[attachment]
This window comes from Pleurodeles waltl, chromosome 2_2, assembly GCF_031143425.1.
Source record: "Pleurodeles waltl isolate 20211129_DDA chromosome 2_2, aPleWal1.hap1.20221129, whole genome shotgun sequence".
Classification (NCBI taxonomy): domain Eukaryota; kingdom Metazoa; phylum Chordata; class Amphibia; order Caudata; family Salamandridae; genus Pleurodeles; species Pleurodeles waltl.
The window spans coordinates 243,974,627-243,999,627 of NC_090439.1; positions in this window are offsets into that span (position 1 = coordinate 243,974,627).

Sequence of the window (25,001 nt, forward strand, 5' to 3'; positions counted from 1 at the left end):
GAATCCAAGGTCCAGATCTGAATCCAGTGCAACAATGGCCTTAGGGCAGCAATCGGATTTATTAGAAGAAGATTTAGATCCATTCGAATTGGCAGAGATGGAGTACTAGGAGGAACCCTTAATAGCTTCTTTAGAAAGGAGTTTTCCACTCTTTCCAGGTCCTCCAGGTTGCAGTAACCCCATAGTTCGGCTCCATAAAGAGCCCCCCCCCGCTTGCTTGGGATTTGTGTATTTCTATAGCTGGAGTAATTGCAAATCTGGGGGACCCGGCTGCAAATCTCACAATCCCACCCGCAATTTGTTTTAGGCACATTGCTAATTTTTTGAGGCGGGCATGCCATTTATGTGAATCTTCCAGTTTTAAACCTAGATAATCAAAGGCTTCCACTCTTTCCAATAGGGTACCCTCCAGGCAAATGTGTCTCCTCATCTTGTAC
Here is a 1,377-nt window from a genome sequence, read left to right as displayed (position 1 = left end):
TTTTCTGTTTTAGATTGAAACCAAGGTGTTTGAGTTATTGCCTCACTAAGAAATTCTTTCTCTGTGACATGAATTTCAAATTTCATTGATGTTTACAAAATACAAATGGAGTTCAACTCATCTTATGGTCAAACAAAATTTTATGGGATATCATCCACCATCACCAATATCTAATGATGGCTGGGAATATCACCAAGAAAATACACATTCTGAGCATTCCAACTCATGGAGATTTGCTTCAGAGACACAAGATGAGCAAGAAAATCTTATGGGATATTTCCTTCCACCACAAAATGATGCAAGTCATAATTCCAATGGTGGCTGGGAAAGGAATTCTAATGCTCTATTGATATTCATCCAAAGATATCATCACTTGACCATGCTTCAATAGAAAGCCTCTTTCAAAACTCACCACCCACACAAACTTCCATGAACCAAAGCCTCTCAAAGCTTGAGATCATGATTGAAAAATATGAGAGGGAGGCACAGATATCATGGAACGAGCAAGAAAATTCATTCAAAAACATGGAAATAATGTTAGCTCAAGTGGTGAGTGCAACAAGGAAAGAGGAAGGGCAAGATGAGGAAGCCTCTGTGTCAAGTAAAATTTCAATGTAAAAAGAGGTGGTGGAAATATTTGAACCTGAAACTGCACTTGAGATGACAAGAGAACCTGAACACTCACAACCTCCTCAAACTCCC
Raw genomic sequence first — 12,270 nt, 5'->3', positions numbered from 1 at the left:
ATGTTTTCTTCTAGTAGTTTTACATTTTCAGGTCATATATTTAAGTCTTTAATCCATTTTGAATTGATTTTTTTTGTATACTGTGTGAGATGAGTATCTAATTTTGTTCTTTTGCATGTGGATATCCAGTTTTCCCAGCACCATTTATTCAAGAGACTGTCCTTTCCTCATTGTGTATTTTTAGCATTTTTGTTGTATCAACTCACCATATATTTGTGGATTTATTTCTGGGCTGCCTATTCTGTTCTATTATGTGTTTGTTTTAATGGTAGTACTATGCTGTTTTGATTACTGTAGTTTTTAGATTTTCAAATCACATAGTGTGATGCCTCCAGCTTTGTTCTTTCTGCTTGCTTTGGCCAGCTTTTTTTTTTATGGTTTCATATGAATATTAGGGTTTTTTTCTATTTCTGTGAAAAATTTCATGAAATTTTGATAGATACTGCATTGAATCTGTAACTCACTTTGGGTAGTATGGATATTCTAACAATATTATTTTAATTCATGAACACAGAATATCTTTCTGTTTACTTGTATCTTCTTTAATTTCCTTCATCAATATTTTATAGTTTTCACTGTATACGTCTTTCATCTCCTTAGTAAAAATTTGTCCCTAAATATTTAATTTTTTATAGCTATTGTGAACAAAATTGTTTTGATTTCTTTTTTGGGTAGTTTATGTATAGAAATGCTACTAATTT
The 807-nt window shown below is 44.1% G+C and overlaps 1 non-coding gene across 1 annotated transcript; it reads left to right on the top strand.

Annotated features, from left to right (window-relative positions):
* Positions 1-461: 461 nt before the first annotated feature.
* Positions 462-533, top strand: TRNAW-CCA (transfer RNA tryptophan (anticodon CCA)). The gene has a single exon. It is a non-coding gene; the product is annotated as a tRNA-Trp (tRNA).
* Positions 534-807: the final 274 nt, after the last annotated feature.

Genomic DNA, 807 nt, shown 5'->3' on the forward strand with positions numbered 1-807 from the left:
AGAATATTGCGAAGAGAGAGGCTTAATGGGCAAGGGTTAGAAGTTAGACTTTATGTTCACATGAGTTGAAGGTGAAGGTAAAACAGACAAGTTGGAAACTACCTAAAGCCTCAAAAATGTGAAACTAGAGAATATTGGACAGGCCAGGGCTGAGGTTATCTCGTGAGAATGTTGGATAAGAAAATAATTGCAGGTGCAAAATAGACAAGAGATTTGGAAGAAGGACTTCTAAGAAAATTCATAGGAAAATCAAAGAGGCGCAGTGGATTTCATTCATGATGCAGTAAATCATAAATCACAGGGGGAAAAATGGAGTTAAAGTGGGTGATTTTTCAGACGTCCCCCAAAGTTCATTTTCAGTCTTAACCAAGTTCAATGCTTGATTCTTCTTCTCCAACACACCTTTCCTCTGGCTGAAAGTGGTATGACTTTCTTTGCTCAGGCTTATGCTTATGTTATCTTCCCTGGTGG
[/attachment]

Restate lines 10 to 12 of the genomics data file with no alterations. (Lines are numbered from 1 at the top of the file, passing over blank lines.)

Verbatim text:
ATGTTTTCTTCTAGTAGTTTTACATTTTCAGGTCATATATTTAAGTCTTTAATCCATTTTGAATTGATTTTTTTTGTATACTGTGTGAGATGAGTATCTAATTTTGTTCTTTTGCATGTGGATATCCAGTTTTCCCAGCACCATTTATTCAAGAGACTGTCCTTTCCTCATTGTGTATTTTTAGCATTTTTGTTGTATCAACTCACCATATATTTGTGGATTTATTTCTGGGCTGCCTATTCTGTTCTATTATGTGTTTGTTTTAATGGTAGTACTATGCTGTTTTGATTACTGTAGTTTTTAGATTTTCAAATCACATAGTGTGATGCCTCCAGCTTTGTTCTTTCTGCTTGCTTTGGCCAGCTTTTTTTTTTATGGTTTCATATGAATATTAGGGTTTTTTTCTATTTCTGTGAAAAATTTCATGAAATTTTGATAGATACTGCATTGAATCTGTAACTCACTTTGGGTAGTATGGATATTCTAACAATATTATTTTAATTCATGAACACAGAATATCTTTCTGTTTACTTGTATCTTCTTTAATTTCCTTCATCAATATTTTATAGTTTTCACTGTATACGTCTTTCATCTCCTTAGTAAAAATTTGTCCCTAAATATTTAATTTTTTATAGCTATTGTGAACAAAATTGTTTTGATTTCTTTTTTGGGTAGTTTATGTATAGAAATGCTACTAATTT
The 807-nt window shown below is 44.1% G+C and overlaps 1 non-coding gene across 1 annotated transcript; it reads left to right on the top strand.

Annotated features, from left to right (window-relative positions):